Edmund Hillary and Tenzing Norgay: Who Dares to Follow Their Icy Steps?

The Summit of Mount Everest | Courtesy of iExplore

It was the year 1953, in the month of May. Two men stared at the perilous journey ahead that few men dared to travel. They were willing to rest the fate of their lives in the frozen hands of Mother Earth. Would you have the nerves of steel that Edmund Hillary and Tenzing Norgay had as they faced the spine-chilling Mount Everest?

These two men, however, were not the first to attempt the climb. The first attempt to summit Mount Everest was in 1921 by George Leigh Mallory and his team of climbers.1 They had not been able to complete their ascent due to an unforgiving storm. With the determination to reach the summit, where no man had ever stood before, Mallory made a second attempt a year later in 1922. This time, Mallory and his team were able to trek more than 27,000 feet up the behemoth of a mountain! On this climb, several of the Sherpa, people who live on the borders of Nepal and Tibet that are well known for their astounding capabilities in mountaineering, on his team were killed by an avalanche. This was still not enough to satisfy Mallory’s thirst for adventure! Third times the charm, right? Maybe? No? Mallory made his third and final attempt to conquer one of the seven natural wonders of the world in 1924. Except, this time he and his partner, Andrew Irvine, threw all caution out the window and set their minds to reach the top no matter what troubles they faced. To this day, no one knows if they reached the top. After they departed on their trek… they were never seen again.2

Mallory and Irvine’s final attempt | Courtesy of Sujoy Das

Now let’s shift the focus to New Zealand… Auckland, New Zealand to be exact. This is where the soon famous Edmund Hillary resided, passing through life as a beekeeper by day and a mountain climber by night. By the time he attempted the climb of Mount Everest in 1953, he was at the age of thirty-four years, and luckily he had the assistance and camaraderie of a skilled Sherpa, Tenzing Norgay, who was thirty-nine years old.3 Thanks to the thirty years that had passed since Mallory’s attempt, Hillary and Norgay had more advanced climbing equipment than Mallory had, such as more advanced oxygen equipment, a form of portable communication through radio, and clothing that would better suit the environment.4 Although this equipment was not the only things they had that Mallory didn’t. The two had something that is the difference between life and death… a greater sense of caution.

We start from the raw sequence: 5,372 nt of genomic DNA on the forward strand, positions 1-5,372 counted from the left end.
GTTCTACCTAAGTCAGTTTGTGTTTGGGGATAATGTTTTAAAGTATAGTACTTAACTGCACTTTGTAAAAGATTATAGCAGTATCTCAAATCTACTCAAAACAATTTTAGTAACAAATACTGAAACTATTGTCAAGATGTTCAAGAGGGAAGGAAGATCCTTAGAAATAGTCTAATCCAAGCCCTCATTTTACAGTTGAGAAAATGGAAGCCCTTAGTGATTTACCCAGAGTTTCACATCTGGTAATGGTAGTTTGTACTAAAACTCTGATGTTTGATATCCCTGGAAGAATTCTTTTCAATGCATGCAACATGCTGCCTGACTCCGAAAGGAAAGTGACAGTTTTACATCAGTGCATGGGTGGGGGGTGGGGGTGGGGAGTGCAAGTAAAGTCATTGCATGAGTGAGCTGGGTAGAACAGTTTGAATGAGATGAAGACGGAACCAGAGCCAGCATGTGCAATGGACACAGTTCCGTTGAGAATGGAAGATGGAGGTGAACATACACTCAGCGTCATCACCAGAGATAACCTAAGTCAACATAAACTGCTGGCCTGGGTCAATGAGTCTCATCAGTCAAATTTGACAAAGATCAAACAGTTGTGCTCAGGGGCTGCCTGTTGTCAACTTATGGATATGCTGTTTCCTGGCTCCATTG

Edmund Hillary (left) and Tenzing Norgay (right) | Courtesy of National Geographic

The two departed to accomplish their goal on the 28th of May and managed to climb an astonishing 27,900 feet. Now you’re probably thinking, “Oh, 27,900 feet? Yeah, that’s a little challenging, but I could probably do that.” Sorry to break it to you, but these were no ordinary 27,900 feet. Along the way, Hillary and Norgay faced blinding blizzards, the risk of avalanches, or the risk of falling into an icy abyss, as well as running out of oxygen.5 Another risk that is faced when mountain climbing is altitude sickness. This is what happens when one ascends or descends in altitude too quickly without allowing one’s body to adjust to the different pressures and altitude. It can be life threatening if it is not treated or prevented.

After a long, freezing, and brutal night, the two were able to reach the top of the world at 11:30 a.m on May 29, 1953. This also happened to be the birthday of Tenzing Norgay! Prior to reaching the summit, Hillary climbed his way up a forty-foot rocky ledge and pulled Norgay up by rope. This ledge came to be known as the Hillary Step.

Word spread that the two accomplished the unimaginable! News of this accomplishment even got to Queen Elizabeth II just two days later on June 1.6 In commemoration of this accomplishment, Hillary was knighted by the Queen, but since Norgay was not a citizen of London he received a British Empire Medal. This concludes the immense journey that was traveled by our two unwavering men.

  1. C. G. Bruce, “Mount Everest,” The Geographical Journal 57, no. 1 (January 1921): 5-7.
  2. Vanessa Bush, “The Wildest Dream: The Biography of George Mallory,” Booklist, Literature Resource Center (Aug. 2000): 2097.
  3. Peter H. Hansen, “Tenzing’s Two Wrist-Watches: The Conquest of Everest and Late Imperial Culture in Britain 1921-1953,” Past & Present, no. 157 (1997): 168-171.
  4. L. G. C. E. Pugh, “Scientific Aspects of the Expedition to Mount Everest, 1953,” The Geographical Journal 120, no. 2 (June 1954): 184.
  5. Walther Kirchner, “Mind, Mountain, and History Revisited,” Journal of the History of Ideas 55, no. 2 (1994): 303-5.
  6. “The Society’s News,” The Geographical Journal 120, no. 2 (June 1954): 246-248.
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More from Joshua Castro